The essence of Dorfman and Harel’s case against privatisation is that the Reasons View gets it wrong. Privatisation is not solely or even primarily about changing the reasons for which a decision is made; it is really about the transferal of authority. This means that the Agency View is more correct, and when you understand privatisation in terms of agency, you begin to see why it might be objectionable in principle: because it changes the nature and locus of legitimacy in society.

The defence of this argument comes in two parts. The first part highlights the flaws in the Reasons View; the second explains why the transferal of authority is so problematic.


2. Against the Reasons View
Dorfman and Harel don’t present their case against the Reasons View in formal terms, but I’m going to do so, for ease of exposition. Their argument is a very simple one and works like this:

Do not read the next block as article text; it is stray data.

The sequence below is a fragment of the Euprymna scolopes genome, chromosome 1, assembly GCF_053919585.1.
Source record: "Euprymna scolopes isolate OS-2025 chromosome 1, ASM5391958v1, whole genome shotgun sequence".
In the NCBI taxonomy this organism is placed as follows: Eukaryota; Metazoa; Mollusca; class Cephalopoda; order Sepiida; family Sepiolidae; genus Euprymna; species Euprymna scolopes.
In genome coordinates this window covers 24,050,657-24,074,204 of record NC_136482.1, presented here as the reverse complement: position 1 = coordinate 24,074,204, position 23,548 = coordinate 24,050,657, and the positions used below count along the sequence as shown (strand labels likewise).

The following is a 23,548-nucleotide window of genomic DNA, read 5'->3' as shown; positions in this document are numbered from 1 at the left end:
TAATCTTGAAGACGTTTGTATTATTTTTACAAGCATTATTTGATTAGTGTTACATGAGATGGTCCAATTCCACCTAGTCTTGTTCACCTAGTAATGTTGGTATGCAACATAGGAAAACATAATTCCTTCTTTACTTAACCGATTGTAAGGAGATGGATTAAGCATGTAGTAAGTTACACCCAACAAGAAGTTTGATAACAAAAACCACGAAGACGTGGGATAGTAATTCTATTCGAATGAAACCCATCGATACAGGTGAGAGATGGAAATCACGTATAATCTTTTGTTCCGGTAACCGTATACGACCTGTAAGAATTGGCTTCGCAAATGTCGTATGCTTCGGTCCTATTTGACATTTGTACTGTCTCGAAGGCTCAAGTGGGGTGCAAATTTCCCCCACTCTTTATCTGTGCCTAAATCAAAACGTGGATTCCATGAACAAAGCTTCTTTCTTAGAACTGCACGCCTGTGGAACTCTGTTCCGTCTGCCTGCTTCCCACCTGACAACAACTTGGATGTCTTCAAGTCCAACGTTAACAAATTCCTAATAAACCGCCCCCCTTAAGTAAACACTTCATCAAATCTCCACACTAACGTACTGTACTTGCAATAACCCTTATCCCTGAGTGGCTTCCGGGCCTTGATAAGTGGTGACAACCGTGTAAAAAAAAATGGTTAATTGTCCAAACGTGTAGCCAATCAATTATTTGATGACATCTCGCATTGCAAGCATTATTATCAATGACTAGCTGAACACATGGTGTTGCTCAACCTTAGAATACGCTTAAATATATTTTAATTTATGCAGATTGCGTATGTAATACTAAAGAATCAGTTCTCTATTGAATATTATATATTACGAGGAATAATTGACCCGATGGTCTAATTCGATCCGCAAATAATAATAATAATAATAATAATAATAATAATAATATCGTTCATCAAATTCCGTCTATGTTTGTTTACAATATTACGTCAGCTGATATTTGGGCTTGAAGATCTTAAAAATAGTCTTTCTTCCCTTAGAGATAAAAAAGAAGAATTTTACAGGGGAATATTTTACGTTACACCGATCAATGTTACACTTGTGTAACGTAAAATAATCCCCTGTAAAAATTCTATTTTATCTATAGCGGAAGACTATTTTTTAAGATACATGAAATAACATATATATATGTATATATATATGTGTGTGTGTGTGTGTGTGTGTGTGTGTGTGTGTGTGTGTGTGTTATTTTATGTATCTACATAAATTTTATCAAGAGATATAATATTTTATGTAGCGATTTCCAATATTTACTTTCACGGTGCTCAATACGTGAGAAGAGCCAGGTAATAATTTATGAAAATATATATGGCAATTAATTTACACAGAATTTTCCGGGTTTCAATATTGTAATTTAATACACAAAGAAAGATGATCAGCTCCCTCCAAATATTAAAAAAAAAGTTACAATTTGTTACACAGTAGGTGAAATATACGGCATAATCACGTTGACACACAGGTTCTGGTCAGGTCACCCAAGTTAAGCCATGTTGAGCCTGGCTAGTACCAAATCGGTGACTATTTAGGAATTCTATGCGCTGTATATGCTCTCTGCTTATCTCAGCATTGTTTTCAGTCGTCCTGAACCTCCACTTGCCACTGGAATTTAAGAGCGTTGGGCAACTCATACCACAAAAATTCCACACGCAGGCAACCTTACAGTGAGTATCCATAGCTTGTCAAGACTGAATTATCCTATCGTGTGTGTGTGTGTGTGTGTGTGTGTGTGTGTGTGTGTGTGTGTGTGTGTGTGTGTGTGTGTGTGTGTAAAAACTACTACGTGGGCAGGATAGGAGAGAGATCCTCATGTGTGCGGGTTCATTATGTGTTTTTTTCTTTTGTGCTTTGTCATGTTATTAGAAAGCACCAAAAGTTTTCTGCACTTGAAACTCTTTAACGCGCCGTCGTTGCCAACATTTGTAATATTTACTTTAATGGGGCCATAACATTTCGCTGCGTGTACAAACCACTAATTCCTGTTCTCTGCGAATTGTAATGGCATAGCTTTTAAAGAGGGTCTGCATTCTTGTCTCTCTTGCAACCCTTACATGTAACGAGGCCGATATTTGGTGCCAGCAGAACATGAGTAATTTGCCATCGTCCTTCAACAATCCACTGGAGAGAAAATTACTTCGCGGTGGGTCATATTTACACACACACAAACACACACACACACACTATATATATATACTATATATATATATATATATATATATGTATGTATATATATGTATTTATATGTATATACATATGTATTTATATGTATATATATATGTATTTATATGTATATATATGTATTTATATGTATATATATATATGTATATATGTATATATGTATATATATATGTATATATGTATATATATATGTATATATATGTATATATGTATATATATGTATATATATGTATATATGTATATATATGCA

• (1) If the Reasons View of privatisation were correct, then all we should care about (when it comes to debating the pros and cons of the process) are the reasons motivating the decisions, not who makes them.

  • (2) We do not only care about the reasons motivating particular decisions; we also care about the identity of the agent making those decisions.

  • (3) Therefore, the Reasons View of privatisation must be incorrect.



The key to this argument is the second premise. Dorfman and Harel develop a few lines of support for this premise. One of them is to look at how people talk about privatisation. They consider the work of Richard Bauman, who once identified five characteristics of privatisation: